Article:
St. Malo bound
By Parson Thru
“Hurry up with the hatch, Pat!”
“Keep your hair on. Your watch in an hour.”
Mick hunkered down into his waterproofs and blew warm air into his hands.
“How’s the wind?”
“About thirty knots. Gusting up to fifty. Sea state about four or five, I’d say. Hard to peg it in the dark.”
“Come and sit down. I can’t hold two whiskies for this long and remember which is which.”
“Plenty more stowed, Mick. Worry not.”
Pat made the hatch fast and slid into the galley table opposite Mick.
“It’s a bit wilder than forecast.”
“Caught everyone out, I think. See any shipping?”
“Can’t see a thing in this, Mick. Down to less than half a mile, I reckon.”
“Busy stretch. A lot of commercial shipping going through here.”
“We’ve done St Malo twenty times, if we’ve done it once.”
“True. I honestly can’t remember which is yours.”
“I’ve been topsides.”
“Benefit of the doubt.”
Mick handed Pat the fullest glass.
Pat took a sip. “I stopped paying for Highland malts.”
“Are you complaining?”
“Noo. Noo. Noo. Just an observation. Bourbon?”
“Plain old JD. Job done.”
“It’s harmless enough. Are we still on track?”
“Didn’t you check the plotter while I was on deck?”
“Trying to maintain body heat, old salt. I’m still drying out.”
Pat leaned across the cabin to look at the chart plotter screen.
“Yeah. The autohelm’s holding. We should make St. Malo in less than six hours.
“Crossing the shipping lanes, then.”
“There's shipping all the way, more or less.”
“Doesn’t it worry you, Pat?”
“We’ve got the AIS transponder. There’s often no one on the bridge of commercial ships anyway. They go by AIS. It should alarm. They’ll have us plotted.”
“Wish I had your confidence.”
Pat slid back in and located the bottle where it was wedged in the corner of the seat.
“Aye aye, sir!”
Mick drained his glass and pushed it across the table.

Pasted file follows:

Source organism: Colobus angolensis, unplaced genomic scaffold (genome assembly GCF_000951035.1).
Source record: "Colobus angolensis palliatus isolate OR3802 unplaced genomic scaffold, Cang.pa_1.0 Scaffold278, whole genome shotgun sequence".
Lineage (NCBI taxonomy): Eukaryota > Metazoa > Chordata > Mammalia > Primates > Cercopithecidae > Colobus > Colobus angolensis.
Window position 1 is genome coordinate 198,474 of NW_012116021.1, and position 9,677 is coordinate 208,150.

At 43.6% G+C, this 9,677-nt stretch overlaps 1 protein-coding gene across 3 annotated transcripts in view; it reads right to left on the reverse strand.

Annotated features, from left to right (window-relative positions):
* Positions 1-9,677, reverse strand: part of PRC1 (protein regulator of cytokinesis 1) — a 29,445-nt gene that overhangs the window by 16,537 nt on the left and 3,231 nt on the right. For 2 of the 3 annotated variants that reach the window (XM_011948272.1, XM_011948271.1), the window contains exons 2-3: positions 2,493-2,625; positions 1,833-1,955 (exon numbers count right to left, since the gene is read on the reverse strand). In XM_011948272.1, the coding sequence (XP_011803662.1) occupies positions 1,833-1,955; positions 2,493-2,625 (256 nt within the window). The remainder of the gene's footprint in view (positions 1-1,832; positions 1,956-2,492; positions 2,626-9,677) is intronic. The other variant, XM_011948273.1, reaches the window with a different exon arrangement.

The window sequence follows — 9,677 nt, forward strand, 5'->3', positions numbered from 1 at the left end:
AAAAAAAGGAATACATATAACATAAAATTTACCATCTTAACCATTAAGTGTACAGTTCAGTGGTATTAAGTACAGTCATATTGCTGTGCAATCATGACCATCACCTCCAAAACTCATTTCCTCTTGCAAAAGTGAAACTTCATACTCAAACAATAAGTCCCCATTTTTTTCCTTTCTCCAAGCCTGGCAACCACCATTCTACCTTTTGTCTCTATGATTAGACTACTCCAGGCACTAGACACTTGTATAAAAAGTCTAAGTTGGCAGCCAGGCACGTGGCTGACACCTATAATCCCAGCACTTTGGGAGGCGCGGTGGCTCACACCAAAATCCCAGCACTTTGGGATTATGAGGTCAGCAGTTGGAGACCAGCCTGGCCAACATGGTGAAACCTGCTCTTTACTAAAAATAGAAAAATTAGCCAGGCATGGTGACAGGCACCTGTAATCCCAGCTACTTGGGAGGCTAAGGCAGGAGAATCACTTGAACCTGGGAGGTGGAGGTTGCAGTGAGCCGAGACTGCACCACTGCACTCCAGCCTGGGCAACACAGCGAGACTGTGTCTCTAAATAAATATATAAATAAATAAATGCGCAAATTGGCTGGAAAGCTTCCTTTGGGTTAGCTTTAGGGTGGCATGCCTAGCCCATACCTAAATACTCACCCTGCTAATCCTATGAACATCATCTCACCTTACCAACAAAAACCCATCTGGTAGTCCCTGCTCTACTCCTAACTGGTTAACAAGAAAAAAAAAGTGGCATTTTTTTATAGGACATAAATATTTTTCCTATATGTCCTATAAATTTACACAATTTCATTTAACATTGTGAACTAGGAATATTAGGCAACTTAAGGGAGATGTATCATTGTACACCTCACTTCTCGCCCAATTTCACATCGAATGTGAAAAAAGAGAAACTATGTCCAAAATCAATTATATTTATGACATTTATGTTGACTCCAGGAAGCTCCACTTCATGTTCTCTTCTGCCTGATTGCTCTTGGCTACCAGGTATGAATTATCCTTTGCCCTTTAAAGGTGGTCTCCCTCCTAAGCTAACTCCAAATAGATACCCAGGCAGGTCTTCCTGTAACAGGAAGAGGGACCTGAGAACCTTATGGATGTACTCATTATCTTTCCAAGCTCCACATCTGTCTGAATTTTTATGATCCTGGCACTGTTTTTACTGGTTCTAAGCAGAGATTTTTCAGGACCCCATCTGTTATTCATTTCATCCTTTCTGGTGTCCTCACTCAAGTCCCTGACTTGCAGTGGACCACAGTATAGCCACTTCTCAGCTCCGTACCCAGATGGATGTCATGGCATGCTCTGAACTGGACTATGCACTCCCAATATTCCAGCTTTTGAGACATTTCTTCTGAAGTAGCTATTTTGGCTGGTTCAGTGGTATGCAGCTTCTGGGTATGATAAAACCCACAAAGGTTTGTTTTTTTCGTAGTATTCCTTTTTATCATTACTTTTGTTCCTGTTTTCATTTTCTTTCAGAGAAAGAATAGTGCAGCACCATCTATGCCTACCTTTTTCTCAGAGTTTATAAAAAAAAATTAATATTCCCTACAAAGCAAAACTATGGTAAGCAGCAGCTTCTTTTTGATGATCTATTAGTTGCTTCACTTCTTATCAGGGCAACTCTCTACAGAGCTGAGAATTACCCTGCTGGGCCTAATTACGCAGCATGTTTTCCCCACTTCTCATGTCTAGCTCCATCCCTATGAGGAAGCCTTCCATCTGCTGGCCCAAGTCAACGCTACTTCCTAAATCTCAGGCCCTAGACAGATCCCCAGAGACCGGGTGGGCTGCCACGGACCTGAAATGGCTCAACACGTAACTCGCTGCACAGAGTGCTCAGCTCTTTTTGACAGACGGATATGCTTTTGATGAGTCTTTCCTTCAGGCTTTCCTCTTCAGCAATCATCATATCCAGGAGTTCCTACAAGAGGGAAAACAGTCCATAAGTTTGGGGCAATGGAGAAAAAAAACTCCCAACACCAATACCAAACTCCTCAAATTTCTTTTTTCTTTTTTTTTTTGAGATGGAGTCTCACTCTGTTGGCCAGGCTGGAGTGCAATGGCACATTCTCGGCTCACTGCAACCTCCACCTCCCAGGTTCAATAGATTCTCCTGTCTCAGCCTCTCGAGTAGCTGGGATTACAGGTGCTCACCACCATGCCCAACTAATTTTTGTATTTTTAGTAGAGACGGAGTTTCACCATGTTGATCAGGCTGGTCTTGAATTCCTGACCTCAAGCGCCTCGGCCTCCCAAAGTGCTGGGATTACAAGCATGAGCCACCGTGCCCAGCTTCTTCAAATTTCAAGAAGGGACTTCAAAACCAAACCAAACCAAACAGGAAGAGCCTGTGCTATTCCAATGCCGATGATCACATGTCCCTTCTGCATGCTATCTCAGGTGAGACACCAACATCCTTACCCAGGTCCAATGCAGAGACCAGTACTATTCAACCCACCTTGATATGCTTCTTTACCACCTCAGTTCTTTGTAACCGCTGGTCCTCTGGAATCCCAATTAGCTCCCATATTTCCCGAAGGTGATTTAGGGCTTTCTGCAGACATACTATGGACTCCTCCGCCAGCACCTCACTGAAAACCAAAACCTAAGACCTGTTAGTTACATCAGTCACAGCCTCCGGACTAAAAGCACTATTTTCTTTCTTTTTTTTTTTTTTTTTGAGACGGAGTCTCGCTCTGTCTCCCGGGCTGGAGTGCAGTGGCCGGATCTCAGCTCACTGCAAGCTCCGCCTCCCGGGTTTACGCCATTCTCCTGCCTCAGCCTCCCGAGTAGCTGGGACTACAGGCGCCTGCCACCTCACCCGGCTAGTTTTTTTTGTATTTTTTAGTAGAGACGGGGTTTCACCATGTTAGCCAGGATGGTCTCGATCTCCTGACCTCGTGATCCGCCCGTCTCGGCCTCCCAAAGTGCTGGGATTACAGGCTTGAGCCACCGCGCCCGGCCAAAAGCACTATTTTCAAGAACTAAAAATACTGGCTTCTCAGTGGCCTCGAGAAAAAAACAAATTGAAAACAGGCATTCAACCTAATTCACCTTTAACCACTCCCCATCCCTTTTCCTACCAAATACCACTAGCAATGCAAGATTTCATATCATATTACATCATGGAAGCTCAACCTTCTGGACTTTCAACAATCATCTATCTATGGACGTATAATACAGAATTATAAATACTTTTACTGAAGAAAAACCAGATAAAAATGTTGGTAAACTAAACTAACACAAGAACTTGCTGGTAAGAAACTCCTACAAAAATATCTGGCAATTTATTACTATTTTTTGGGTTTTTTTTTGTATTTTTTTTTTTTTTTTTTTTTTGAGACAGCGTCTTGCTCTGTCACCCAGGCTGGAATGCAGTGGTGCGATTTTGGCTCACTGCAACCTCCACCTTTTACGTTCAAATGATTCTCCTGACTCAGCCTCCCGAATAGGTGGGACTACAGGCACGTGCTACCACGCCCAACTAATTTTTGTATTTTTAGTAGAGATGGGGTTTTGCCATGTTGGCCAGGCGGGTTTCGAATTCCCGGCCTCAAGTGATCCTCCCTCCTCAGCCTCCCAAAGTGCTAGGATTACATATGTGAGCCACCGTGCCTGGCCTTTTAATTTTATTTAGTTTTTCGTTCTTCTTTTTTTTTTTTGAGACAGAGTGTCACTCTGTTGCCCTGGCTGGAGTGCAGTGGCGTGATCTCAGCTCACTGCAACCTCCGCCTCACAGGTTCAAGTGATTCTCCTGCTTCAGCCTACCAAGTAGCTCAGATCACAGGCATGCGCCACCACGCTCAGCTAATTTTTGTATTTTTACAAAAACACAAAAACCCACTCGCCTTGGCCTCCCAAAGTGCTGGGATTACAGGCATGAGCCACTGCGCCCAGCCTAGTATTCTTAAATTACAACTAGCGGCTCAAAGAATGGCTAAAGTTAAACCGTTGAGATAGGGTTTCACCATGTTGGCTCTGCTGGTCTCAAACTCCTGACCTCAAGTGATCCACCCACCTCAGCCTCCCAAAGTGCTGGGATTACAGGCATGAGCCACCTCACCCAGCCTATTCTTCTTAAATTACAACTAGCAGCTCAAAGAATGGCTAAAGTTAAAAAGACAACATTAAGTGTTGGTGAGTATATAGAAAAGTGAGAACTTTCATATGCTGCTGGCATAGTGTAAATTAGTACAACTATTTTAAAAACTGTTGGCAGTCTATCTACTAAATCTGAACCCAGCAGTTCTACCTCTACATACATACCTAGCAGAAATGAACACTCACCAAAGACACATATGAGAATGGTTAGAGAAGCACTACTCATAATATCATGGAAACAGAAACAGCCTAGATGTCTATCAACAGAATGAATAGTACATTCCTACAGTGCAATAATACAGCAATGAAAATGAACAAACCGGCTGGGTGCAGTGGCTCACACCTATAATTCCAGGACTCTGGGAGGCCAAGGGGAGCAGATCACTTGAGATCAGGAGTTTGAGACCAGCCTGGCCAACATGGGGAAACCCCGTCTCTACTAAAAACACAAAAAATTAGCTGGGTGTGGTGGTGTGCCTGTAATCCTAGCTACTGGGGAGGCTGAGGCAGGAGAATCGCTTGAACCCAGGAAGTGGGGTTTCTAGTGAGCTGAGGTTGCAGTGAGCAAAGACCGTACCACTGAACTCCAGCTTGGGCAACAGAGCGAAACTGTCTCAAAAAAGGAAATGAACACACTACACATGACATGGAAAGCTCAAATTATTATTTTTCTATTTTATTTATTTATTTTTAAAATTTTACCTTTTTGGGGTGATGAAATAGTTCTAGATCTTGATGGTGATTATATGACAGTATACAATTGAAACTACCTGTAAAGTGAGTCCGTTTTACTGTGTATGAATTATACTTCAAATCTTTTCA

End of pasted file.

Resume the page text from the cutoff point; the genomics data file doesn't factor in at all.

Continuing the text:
Neither man seemed to notice the rolling of the boat from just short of perpendicular to almost flat. The rise and fall of the bow amounted to headway – progress. Channel Islands, which they’d pass off to starboard in the grey dawn light, then St. Malo.
Pat pushed the replenished glass back.
“Sea’s a woman. It’s why we come. It’s why we keep coming.”
“Sea’s a bitch.”
“Hey, hey. Have some respect.”
“Remember last summer, Pat? Scilly Isles cruise?”
“You lost your transom.”
“Transom, rudder, spare engine. Nearly lost the bloody boat and crew.”
“That was tackle. A fishing net. Can’t blame the sea for that.”
“The sea’s a bitch, Pat. You treat her with care. Never trust her.”
“It’s respect, Mick. She demands respect. The bottom’s a long way down.”
“I’ll be glad when we make Malo in this.”
“Nothing’s a given, Mick. You’ve spent enough time out here.”
“What about Keith?”
“What about him?”
“The sea took him. Wife. Three bloody kids.”
“You respect that?”
“Then why are you out here?”
“Nothing better to do. You needed crew.”
“Come on, Mick. You could have been tucked up in bed pulling your pudding.”
“I fancied a trip to Malo. A bottle of Bordeaux. Moules.”
“You could have got easyJet.”
“Bar prices are cheaper on here.”
Pat raised his glass, tipping it towards Mick.
“Face it, Mick. You’re hooked. You’re one of the old lags. You, me, Harry, Peter. The club wouldn’t function without us.”
Mick sucked his teeth.
“Get some shut-eye, Pat. I’ll go up in half an hour. You look bushed.”
“Are you sure?”
“I wouldn’t have offered.”
“Ok. We’ll do four about after that. Check the helm’s secure when you go up.”
“Don’t teach your old mucker to suck eggs.”
Pat smiled through his raised glass, enjoying the amber glow against the bulkhead light.
The freighter was doing twenty-four knots when it struck, roughly midships. Sure enough, there was no one on the bridge. The crew were watching live cricket from Bangladesh.
It was twelve hours before Sea Mist II was reported missing. Bad weather hampered the search.